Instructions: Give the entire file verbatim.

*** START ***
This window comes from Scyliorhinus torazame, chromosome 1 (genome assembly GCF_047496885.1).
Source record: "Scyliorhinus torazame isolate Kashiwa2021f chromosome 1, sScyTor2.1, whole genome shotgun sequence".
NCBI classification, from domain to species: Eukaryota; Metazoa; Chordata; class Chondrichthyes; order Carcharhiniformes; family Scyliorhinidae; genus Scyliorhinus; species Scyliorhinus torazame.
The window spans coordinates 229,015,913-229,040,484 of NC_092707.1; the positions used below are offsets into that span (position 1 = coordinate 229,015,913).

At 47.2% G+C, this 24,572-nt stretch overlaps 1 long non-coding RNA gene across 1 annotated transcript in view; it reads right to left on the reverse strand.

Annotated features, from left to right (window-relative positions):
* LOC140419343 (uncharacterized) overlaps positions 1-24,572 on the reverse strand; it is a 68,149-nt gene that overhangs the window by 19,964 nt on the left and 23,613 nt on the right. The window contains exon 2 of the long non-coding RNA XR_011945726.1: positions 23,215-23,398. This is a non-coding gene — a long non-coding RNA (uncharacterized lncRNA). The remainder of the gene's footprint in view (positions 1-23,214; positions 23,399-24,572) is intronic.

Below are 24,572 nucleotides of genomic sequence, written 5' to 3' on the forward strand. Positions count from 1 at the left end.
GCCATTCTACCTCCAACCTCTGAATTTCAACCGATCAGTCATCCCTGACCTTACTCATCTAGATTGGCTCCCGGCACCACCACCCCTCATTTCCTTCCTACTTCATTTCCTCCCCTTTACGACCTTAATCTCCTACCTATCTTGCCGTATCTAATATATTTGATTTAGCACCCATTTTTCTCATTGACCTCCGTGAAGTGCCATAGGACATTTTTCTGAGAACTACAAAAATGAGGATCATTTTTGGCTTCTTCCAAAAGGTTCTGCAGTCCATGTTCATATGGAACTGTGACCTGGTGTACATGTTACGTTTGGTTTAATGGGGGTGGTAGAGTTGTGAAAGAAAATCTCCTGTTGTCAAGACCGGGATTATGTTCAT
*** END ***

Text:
This window comes from Scyliorhinus torazame, chromosome 1 (genome assembly GCF_047496885.1).
Source record: "Scyliorhinus torazame isolate Kashiwa2021f chromosome 1, sScyTor2.1, whole genome shotgun sequence".
NCBI classification, from domain to species: Eukaryota; Metazoa; Chordata; class Chondrichthyes; order Carcharhiniformes; family Scyliorhinidae; genus Scyliorhinus; species Scyliorhinus torazame.
The window spans coordinates 229,015,913-229,040,484 of NC_092707.1; the positions used below are offsets into that span (position 1 = coordinate 229,015,913).

At 47.2% G+C, this 24,572-nt stretch overlaps 1 long non-coding RNA gene across 1 annotated transcript in view; it reads right to left on the reverse strand.

Annotated features, from left to right (window-relative positions):
* LOC140419343 (uncharacterized) overlaps positions 1-24,572 on the reverse strand; it is a 68,149-nt gene that overhangs the window by 19,964 nt on the left and 23,613 nt on the right. The window contains exon 2 of the long non-coding RNA XR_011945726.1: positions 23,215-23,398. This is a non-coding gene — a long non-coding RNA (uncharacterized lncRNA). The remainder of the gene's footprint in view (positions 1-23,214; positions 23,399-24,572) is intronic.

Below are 24,572 nucleotides of genomic sequence, written 5' to 3' on the forward strand. Positions count from 1 at the left end.
GCCATTCTACCTCCAACCTCTGAATTTCAACCGATCAGTCATCCCTGACCTTACTCATCTAGATTGGCTCCCGGCACCACCACCCCTCATTTCCTTCCTACTTCATTTCCTCCCCTTTACGACCTTAATCTCCTACCTATCTTGCCGTATCTAATATATTTGATTTAGCACCCATTTTTCTCATTGACCTCCGTGAAGTGCCATAGGACATTTTTCTGAGAACTACAAAAATGAGGATCATTTTTGGCTTCTTCCAAAAGGTTCTGCAGTCCATGTTCATATGGAACTGTGACCTGGTGTACATGTTACGTTTGGTTTAATGGGGGTGGTAGAGTTGTGAAAGAAAATCTCCTGTTGTCAAGACCGGGATTATGTTCAT